Mansour and Tahnoon bin Zayed have actively used their various Abu Dhabi-based vehicles to create opportunities for network building. Beyond the obvious nodes in the energy sector, such as Abu Dhabi National Oil Company, various banking vehicles have facilitated access for Kremlin interlocutors to global financial markets after the West imposed sanctions on Russia.
At least 38 businessmen and officials close to Putin's inner circle reportedly own 76 properties worth more than $314m in Dubai alone - among them Alexander Borodai, Russia's former secessionist leader in Ukraine's Donetsk region, and Ruslan Baisarov, one of Russia's wealthiest businessmen and chief financier of Chechen leader Ramzan Kadyrov, who himself is a close personal friend of Mohammed bin Zayed.
Aside from helping key Kremlin nodes put their monies into Emirati concrete, Mansour, who also chairs the UAE's central bank, has provided Russian banks with an operating license in the Emirates, opening new channels for the flow of money from Russia to the UAE.
Vast global network
Tahnoon bin Zayed's vast semi-private business empire, run by trusted technocrats, has long worked side-by-side with Mansour's financial networks to forge economic and trade networks with Russia. Already prior to the Ukraine war, this empire was facilitating market entry for Russian businesses.
A peculiar case has been Russia's Wagner Group - a state within a state - comprised of a network of different companies and intermediaries who, aside from their mercenary activities across Africa and Ukraine, have been involved in extractive industries and aviation. One key node in Wagner's business network has been Kratol Aviation, a UAE-based company likely operating in the country with tacit approval from the Bani Fatima. Kratol Aviation helped Wagner ship personnel and weapons across the African theatre.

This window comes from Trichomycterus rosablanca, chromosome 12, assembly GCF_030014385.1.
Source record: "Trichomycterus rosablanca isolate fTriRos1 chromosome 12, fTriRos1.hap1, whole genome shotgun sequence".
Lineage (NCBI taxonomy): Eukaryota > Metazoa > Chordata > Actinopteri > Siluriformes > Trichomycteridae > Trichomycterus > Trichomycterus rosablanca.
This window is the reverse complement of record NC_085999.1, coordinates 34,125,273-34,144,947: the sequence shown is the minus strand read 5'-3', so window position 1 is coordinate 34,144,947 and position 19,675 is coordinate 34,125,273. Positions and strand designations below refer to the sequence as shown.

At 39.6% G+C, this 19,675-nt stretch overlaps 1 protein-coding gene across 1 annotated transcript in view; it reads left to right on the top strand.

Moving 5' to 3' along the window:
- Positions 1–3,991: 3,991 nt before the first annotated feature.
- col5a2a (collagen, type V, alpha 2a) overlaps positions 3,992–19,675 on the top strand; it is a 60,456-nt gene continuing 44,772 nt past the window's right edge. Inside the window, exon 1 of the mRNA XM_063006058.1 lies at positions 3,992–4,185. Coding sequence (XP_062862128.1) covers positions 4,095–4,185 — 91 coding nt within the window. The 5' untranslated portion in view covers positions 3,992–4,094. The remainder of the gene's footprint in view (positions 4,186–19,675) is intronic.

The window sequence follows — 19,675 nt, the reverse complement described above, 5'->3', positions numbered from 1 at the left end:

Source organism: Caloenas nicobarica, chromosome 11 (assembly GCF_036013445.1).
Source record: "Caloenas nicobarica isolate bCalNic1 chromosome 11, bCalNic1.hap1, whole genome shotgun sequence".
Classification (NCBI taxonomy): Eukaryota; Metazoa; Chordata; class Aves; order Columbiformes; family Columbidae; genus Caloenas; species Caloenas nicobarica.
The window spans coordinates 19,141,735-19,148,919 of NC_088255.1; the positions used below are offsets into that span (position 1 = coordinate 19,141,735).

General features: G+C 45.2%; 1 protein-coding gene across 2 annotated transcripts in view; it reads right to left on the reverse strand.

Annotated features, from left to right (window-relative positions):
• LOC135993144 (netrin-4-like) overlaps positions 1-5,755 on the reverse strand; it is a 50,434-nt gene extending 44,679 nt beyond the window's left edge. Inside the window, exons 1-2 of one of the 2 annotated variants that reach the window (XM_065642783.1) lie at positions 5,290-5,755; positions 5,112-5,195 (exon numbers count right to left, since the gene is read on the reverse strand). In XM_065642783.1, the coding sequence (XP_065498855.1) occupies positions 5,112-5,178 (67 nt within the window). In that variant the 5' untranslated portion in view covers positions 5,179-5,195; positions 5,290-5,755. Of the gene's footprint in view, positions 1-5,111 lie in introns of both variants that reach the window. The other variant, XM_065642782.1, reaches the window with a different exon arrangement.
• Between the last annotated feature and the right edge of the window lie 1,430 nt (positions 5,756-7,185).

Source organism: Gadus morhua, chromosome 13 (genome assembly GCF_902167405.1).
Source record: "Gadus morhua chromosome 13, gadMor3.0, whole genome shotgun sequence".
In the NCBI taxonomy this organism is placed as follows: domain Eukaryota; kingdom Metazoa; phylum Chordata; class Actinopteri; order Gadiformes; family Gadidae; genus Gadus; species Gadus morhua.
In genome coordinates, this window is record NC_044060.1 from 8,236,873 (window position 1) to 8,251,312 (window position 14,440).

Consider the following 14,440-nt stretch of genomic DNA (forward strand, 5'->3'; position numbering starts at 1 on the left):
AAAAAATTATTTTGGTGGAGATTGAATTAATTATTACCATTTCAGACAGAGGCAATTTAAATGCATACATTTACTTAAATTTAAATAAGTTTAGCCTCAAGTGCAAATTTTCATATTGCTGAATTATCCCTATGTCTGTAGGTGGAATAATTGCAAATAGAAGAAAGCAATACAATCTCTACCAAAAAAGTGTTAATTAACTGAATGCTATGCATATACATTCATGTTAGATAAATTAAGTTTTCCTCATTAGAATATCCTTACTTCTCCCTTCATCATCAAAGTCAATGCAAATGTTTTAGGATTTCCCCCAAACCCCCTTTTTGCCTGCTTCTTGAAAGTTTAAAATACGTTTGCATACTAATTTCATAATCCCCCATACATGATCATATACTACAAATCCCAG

Meanwhile, US intelligence reports suggest that Wagner has used financial networks in the UAE to help bankroll its operations. Moreover, Wagner, which was paid for its services in Sudan through extractive concessions, reportedly used the UAE as a leading hub for the global gold trade, exchanging illicitly extracted metal for hard currency.
But what are the Bani Fatima getting in return? Abu Dhabi is becoming an indispensable hub for a range of nodes in a vast global network of movers, shakers and shifters. For the great power Russia, the seemingly small state of the UAE has developed into a crucial gateway into Africa and the Middle East, as well as a financial haven through which Putin's regime maintains access to global markets.
These networks create dependencies that Abu Dhabi can use as leverage. They not only tie in Russia to the Bani Fatima, but make Emirati networks ever-more attractive to other great powers, such as China and the United States. In a multipolar world, Abu Dhabi is using the influence it gains to bargain and to broker advancing the interests first of the Bani Fatima, and by extension, the national interests of the Emirates.
These networks then provide flexible, and most importantly, clandestine means and ways of statecraft that have transformed Abu Dhabi from a passive small state overly dependent on the US, to an assertive player on the regional stage with whom great powers need to engage - whether they want to or not.